The National Capital Region boasts several specialty food trucks. Frugopop, for instance, sells popsicles made of fresh and natural ingredients. Pallavi Kuchroo, 30, was working in an ad agency in Mumbai. But a desire to be her own boss prompted Kuchroo to return to her hometown, Gurugram. During an event, she met Sudheer Grover, who was running a food truck in Mumbai that sold popsicles. Kuchroo had a feeling that the idea would work in Gurugram, too. So, she started Frugopop “These popsicles are fresh, natural and do not have any artificial colours,” says Kuchroo. “They are low-calorie and great in taste. In Delhi and NCR, people love ice creams, lollies and chuski. I wanted to introduce them to something healthy that would not just enhance their taste, but also change it.”
The food truck also offers sugar-free popsicles, and for those who don’t like sweets, there is even a salty variety. The popsicles are made in a factory in Mumbai. “We have obtained the licence from the Food Safety and Standards Authority of India,” says Kuchroo. “Each fruit is handpicked and checked before it is sent to production. Everything is handcrafted. Hygiene is maintained throughout, even inside the van, where everything is covered in transparent pouches.”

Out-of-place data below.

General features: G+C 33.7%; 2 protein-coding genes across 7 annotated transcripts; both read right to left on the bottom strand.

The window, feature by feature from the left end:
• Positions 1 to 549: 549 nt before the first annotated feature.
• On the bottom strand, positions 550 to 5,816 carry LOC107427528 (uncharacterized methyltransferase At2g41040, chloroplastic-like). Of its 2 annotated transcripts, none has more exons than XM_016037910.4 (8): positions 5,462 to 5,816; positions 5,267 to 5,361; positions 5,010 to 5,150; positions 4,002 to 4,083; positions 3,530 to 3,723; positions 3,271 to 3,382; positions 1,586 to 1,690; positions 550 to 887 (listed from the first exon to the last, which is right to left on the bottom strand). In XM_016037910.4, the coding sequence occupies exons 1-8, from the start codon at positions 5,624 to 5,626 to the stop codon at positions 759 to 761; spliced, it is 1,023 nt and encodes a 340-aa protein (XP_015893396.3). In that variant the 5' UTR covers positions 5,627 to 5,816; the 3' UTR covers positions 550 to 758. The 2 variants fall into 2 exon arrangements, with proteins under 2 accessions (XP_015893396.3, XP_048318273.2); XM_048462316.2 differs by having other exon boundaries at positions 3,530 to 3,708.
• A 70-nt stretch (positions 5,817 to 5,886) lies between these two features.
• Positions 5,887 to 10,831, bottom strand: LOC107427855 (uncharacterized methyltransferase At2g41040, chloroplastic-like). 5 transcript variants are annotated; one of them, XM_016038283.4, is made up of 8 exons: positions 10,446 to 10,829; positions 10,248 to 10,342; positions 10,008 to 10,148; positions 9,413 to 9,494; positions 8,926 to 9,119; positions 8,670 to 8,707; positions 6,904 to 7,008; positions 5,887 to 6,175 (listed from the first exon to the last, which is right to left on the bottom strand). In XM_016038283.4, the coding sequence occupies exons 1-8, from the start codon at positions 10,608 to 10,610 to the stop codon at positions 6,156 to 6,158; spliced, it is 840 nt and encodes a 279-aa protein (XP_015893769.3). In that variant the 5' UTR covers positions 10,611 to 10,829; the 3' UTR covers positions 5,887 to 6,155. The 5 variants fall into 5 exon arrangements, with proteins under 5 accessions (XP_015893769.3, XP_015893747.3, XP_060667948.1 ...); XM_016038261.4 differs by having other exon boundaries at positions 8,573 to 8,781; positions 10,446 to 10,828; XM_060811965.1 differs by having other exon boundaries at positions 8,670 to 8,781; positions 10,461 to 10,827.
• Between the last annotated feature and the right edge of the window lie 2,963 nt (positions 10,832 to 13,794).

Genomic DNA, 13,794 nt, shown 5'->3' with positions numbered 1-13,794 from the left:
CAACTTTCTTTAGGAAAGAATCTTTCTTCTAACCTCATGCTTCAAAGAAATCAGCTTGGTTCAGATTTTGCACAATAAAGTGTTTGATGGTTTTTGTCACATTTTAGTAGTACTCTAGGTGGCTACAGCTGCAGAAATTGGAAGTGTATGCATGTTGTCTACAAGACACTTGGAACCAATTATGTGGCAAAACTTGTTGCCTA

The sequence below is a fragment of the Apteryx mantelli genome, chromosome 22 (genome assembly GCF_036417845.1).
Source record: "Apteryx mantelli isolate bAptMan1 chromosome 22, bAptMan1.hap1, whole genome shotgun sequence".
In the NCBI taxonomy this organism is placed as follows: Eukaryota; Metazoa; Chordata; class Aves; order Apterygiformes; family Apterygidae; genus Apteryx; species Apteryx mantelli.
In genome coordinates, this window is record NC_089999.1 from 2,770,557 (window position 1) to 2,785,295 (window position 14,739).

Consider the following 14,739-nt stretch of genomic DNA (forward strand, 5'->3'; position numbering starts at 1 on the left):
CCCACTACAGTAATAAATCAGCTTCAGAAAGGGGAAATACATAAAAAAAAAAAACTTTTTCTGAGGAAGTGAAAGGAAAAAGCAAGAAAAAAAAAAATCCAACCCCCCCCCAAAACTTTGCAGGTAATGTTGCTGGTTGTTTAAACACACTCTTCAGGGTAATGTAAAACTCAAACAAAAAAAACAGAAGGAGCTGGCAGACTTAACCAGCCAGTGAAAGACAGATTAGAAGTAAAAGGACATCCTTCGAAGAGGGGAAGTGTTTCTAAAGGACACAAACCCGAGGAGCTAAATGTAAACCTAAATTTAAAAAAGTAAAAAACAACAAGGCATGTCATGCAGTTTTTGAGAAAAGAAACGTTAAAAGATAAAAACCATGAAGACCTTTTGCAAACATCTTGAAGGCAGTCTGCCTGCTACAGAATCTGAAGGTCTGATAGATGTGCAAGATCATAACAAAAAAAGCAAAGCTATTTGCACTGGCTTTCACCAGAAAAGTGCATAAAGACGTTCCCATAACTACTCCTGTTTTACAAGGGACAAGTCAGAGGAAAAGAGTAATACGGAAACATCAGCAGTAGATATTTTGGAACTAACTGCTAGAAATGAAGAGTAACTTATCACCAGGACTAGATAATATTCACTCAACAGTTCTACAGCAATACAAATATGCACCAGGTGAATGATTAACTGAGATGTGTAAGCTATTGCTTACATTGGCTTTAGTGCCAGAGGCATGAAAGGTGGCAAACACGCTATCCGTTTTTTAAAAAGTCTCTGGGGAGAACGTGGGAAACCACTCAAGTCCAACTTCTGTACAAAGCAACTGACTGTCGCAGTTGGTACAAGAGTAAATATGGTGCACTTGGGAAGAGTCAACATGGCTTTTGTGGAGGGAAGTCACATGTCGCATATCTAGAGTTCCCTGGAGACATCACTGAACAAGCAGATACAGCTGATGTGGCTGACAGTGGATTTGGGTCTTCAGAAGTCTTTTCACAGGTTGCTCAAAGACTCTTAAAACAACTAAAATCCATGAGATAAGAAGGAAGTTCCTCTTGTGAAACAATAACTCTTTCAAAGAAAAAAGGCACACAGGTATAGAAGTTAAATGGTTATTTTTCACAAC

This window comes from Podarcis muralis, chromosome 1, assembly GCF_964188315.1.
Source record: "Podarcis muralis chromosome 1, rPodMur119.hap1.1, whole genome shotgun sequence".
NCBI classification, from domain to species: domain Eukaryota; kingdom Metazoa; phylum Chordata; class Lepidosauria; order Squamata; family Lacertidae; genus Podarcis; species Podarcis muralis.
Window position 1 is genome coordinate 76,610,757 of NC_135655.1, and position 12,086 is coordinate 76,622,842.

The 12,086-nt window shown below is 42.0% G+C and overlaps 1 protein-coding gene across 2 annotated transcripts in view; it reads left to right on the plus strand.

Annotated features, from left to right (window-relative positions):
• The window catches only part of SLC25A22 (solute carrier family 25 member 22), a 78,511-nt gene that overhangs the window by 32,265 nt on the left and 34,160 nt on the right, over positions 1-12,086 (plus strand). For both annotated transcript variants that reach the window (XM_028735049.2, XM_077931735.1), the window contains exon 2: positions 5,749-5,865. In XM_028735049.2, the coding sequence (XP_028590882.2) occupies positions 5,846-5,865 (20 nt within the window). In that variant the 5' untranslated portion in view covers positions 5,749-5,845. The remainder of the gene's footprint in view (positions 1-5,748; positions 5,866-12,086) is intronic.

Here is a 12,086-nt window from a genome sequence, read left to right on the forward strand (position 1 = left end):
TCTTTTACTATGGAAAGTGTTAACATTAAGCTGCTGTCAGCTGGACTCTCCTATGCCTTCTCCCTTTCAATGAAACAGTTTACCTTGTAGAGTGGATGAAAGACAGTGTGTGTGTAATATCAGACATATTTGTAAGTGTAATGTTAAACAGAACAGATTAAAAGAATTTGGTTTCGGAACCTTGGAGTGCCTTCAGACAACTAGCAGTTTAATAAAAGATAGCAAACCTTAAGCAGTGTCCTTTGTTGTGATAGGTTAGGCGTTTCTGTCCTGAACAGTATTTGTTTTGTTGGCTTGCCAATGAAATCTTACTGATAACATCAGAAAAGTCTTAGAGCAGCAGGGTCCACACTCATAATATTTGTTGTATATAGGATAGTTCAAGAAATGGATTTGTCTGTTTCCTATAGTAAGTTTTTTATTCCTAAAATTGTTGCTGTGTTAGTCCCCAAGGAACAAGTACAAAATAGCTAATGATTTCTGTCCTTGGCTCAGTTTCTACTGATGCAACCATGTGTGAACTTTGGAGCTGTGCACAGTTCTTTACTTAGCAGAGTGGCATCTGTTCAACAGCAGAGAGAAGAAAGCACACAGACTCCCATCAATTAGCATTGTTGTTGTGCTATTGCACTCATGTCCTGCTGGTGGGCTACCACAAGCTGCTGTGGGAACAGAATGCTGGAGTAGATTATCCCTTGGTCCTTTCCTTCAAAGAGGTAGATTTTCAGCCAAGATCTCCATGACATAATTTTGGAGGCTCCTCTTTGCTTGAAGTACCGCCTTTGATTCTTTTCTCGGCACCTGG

Frugopop serves two category of flavours—sorbet and dairy. Sorbet flavours have fresh fruit in them, while dairy flavours include milk-based ice creams. The salty popsicle comes in salsa, avocado and nachos flavours.
Unlike a restaurant, a food truck doesn’t require heavy investment. So, even amateurs, with a passion for food, are trying their luck. Take the case of Shakti Pratap Singh and Gaurav Rathi, both 28, who started The Rolling Kitchen that serves Lebanese food. “We picked Lebanese cuisine because it had a lot of healthy ingredients,” says Singh.
The duo met while preparing for the civil services examination. They did extensive research before starting the food truck in May 2016. The food truck is managed by trained chefs who have experience in preparing Lebanese cuisine. “It was essential for us to find the right chefs because we wanted to serve authentic Lebanese food, and not its Indianised version,” says Singh.